After our new chemical comes from the lab, it goes through general toxicity testing in two or more species of animals for a considerable amount of time. When possible, the toxicity testing is not performed in animals but very often it is necessary. The chemical will be particularly tested for its’ carcinogenicity and reproductive toxicity. If toxicity is observed, the researchers need to determine if the toxicity is due to how the drug works mechanistically in the body or if the toxicity is due to drug acting upon an unpredicted part of the body.
Step 3: Investigation New Drug Approval & Clinical Trial Testing
At this stage in the process, the chemical that is being researched has been in process on average of 3-5 years. Only at this point can the drug company submit what is known as an Investigational New Drug application (IND) to the FDA. The IND is a request to the FDA for permission to test the drug in human subjects. The FDA has 30 days to review the application. The FDA can either approve it or disapprove it and request more data about initial safety and toxicity results. After the IND is approved, we finally move to the clinical trials. Clinical trials take place in four phases, the last of which is after the drug has already been approved by the FDA and can be marketed to patients. Below is a chart of the different phases of drug trials:
|Phase I||Phase II||Phase III||Phase IV|
|# Of Participants||10-200||50-500||Thousands||Thousands-Millions|
|Subjects||Healthy Volunteers||Patients with disease being researched||Patients with disease being researched||Patients with disease being researched|
|Type Of Study||Open||Randomized & Controlled (Usually Blinded)||Randomized & Controlled (Usually Blinded)||Open|
|Purpose Of Phase||Safety & Tolerability||Effectiveness & Dosing||Effectiveness In Large Populations & Side Effects||Side Effects & Adherence|
|Length Of Phase||< 1 Year||1-2 Years||3-5 Years||No Fixed Duration|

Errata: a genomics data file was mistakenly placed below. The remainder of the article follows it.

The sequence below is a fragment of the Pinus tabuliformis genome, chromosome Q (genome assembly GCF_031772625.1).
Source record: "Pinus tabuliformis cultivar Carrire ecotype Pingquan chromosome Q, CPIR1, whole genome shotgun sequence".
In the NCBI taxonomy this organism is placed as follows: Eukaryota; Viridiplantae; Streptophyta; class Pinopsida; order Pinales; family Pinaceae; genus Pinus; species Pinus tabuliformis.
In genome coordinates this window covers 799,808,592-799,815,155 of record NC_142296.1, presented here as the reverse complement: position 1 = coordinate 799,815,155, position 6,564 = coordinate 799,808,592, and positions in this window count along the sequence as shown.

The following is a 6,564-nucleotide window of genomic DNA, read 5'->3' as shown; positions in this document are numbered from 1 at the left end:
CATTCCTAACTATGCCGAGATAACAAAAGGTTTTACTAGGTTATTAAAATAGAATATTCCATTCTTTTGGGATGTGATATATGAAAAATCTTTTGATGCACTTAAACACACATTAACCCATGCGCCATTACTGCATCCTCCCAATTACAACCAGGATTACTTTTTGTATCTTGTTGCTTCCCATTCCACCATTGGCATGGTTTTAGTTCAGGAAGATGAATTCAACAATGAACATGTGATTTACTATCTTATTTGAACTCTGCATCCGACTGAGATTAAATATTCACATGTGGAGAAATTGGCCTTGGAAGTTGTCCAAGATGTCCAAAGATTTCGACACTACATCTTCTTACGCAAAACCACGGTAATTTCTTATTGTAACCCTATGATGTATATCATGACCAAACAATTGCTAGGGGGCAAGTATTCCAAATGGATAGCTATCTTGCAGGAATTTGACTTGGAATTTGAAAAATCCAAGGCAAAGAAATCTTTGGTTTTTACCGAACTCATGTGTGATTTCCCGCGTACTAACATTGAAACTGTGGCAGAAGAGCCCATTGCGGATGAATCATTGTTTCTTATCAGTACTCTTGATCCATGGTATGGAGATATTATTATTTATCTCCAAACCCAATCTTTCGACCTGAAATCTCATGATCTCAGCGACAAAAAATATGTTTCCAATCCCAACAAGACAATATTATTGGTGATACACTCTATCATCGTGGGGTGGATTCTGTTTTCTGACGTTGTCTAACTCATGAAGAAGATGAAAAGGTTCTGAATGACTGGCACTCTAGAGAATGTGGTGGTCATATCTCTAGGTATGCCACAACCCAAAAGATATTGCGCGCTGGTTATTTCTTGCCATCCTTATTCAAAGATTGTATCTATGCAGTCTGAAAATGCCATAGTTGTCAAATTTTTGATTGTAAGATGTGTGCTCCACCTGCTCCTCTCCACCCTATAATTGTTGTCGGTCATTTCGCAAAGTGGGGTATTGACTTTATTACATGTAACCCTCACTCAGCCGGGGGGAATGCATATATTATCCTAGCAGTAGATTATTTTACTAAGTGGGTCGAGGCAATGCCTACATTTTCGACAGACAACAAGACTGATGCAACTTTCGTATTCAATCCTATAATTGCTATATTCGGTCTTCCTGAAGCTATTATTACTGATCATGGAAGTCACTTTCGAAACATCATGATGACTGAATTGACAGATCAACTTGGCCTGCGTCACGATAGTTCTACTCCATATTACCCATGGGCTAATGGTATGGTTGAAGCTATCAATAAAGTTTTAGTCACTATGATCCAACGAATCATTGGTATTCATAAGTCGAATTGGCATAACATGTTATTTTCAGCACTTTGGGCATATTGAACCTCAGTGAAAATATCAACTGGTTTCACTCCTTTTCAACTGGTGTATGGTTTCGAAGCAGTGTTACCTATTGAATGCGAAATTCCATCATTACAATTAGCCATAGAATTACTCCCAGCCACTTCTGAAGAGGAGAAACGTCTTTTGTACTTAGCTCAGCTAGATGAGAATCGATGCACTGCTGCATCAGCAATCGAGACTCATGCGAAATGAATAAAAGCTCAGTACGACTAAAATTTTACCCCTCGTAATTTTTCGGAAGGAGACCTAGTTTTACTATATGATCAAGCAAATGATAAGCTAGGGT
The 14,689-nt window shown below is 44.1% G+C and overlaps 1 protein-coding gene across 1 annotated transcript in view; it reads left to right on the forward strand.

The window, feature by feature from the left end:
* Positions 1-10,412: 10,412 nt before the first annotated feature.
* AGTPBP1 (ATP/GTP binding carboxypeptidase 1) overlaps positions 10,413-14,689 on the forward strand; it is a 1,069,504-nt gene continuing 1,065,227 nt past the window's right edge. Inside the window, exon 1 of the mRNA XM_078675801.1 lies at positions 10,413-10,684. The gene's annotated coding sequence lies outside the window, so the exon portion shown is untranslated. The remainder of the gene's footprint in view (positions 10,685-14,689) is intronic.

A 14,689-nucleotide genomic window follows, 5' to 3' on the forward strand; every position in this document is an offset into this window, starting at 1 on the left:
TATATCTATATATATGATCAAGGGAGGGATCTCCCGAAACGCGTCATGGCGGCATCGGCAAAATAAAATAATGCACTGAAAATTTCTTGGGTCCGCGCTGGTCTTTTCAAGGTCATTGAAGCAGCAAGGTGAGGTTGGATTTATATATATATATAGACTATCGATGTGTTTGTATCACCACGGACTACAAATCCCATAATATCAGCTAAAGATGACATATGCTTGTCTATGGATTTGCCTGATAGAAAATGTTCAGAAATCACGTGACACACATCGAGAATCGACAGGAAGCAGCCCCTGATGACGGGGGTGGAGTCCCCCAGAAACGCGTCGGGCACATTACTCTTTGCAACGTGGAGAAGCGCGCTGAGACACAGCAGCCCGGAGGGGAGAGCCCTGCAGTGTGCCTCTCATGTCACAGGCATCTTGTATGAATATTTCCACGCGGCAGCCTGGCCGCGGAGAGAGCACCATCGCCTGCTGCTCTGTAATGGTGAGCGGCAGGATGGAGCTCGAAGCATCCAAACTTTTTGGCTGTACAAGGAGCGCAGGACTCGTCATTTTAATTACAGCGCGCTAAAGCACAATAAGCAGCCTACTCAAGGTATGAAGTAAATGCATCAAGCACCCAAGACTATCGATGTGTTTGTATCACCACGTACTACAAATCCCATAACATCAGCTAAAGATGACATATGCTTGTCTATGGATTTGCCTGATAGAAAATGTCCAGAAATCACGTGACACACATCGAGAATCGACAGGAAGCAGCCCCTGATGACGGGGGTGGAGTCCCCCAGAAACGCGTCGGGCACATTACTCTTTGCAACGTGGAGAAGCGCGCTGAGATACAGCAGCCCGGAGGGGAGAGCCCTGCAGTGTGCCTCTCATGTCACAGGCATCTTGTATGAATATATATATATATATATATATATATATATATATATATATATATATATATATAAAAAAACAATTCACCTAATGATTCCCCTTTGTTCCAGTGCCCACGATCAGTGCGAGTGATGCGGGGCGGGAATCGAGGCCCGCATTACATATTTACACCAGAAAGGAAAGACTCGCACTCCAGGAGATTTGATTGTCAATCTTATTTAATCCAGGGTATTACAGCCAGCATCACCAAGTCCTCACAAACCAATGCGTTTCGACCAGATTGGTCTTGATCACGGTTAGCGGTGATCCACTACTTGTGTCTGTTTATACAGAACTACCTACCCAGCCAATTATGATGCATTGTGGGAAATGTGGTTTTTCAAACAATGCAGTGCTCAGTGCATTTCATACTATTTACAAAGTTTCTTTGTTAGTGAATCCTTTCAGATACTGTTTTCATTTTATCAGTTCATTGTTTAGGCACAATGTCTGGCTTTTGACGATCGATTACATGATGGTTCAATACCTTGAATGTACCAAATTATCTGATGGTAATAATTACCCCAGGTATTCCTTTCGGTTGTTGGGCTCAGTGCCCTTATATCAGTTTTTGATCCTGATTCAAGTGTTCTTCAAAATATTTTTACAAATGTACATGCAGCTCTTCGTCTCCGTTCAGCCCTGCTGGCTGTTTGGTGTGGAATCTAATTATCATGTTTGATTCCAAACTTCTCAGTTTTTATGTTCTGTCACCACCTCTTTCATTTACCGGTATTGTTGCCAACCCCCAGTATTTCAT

|Cost (In $)||~$5-10 Million||~$20 Million||~$50-10 Million||–|
|Success Rate In Proceeding To Next Phase||~50%||~25-30%||~25-40%||–|
Phase I: Phase I clinical trials are typically conducted in healthy volunteers. The purpose of this part of the clinical trial is solely to get safety and tolerability data in the human population for the first time. This phase of the clinical trial is not intended to determine efficacy, or how well a drug works.
Phase II: This is the phase of the clinical trial where things really begin to pickup and the efficacy of the drug is trying to be established. Acceptable dosing ranges for safety and efficacy are beginning to be determined here as well. Phase II is the first time in a clinical trial that the drug in question is being tested in those in which the drug is intended for. If the medication is going to be used to lower blood pressure, it would be tested on those with high blood pressure. Phase II clinical trials are very small compared to phase III clinical trials.
Phase III: Phase III is the bread and butter of the drug testing process. It is where the most money is invested and it typically takes the longest amount of time to complete. Large scale statistical analysis is completed in this phase, typically with thousands of patients in different locations around the world. In order for FDA approval, a drug company must perform, in the words of the FDA, “adequate and well-controlled investigations”. Currently, the gold standard for clinical trials are randomized, placebo-controlled, double blind studies.
Even though the Phase III clinical trials are quite comprehensive, the requirements set forth for FDA approval has some severe disadvantages.
Disadvantage: What is a proper control?